Now perhaps a European king in the 1100’s really ruled with authority delegated to him directly from God, without any intermediary delegation from the populace, after the fashion of Moses or the Davidic kings. And perhaps among the powers God so delegated was the just authority of those kings to enact earthly enforcement of God’s moral laws against immoral sexual behavior. Such assertions are hard to disprove, although harder to prove, and certainly forming no portion of Catholic dogma.

      But the assertion of the documents upon which all the laws of the United States are based is that whatever just authority human individuals have to justly wield force against one another is delegated to individuals by God, and that these individuals in turn band together in political communities and further delegate that authority to wield force against other persons to a crowd of employees called “government.” This is the foundational concept of American law; it is hard to see how any of America’s laws, let alone its jurisprudence, could be valid if its whole conceptual underpinning is false.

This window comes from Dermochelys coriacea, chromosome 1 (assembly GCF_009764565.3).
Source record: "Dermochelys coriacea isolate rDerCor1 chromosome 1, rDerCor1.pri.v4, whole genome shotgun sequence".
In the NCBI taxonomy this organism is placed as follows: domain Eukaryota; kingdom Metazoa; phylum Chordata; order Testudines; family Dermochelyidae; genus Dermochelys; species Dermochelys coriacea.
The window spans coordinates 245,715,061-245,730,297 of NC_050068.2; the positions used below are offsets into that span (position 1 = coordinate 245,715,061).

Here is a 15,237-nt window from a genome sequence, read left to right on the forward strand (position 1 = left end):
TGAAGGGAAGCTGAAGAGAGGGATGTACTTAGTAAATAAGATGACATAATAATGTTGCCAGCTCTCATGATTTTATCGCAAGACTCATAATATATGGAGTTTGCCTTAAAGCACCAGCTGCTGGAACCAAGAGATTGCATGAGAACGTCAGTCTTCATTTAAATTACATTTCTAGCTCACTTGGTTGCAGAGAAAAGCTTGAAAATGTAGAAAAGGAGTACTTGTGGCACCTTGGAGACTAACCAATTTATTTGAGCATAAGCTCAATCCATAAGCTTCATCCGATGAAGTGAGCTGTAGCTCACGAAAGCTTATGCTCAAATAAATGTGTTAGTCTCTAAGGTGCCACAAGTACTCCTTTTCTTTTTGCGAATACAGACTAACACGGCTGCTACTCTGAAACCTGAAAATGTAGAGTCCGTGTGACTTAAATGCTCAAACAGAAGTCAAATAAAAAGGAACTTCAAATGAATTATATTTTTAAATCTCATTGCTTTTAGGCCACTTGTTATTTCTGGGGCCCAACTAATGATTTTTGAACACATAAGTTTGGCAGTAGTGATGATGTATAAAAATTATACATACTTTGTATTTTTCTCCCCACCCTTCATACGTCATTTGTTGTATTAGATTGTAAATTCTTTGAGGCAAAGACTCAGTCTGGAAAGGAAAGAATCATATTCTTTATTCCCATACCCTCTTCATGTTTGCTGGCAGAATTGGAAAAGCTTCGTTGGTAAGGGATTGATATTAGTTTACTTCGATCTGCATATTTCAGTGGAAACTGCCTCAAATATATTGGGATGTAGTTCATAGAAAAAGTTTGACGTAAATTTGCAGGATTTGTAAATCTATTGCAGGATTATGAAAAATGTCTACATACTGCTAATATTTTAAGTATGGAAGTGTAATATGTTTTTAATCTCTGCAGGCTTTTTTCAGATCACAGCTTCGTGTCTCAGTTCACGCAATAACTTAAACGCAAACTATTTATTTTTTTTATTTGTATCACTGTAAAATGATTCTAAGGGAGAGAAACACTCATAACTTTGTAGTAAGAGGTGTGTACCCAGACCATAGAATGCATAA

So the question we must ask is, “If government gets all its just authority to use force against persons from us by an act of delegation, then, what authority to use force against persons did God delegate to us?”

      After all, if we have just authority from God to point firearms at one of our neighbors, and then lock up that neighbor to prevent him from having consensual sexual relations with another of our neighbors, it follows that this MAY be an authority we can plausibly delegate to our employees, the government. (Whether we HAVE in fact delegated that particular authority is a separate issue, which can be resolved by determining whether it falls among any of the Enumerated Powers granted in the relevant State or Federal Constitution.)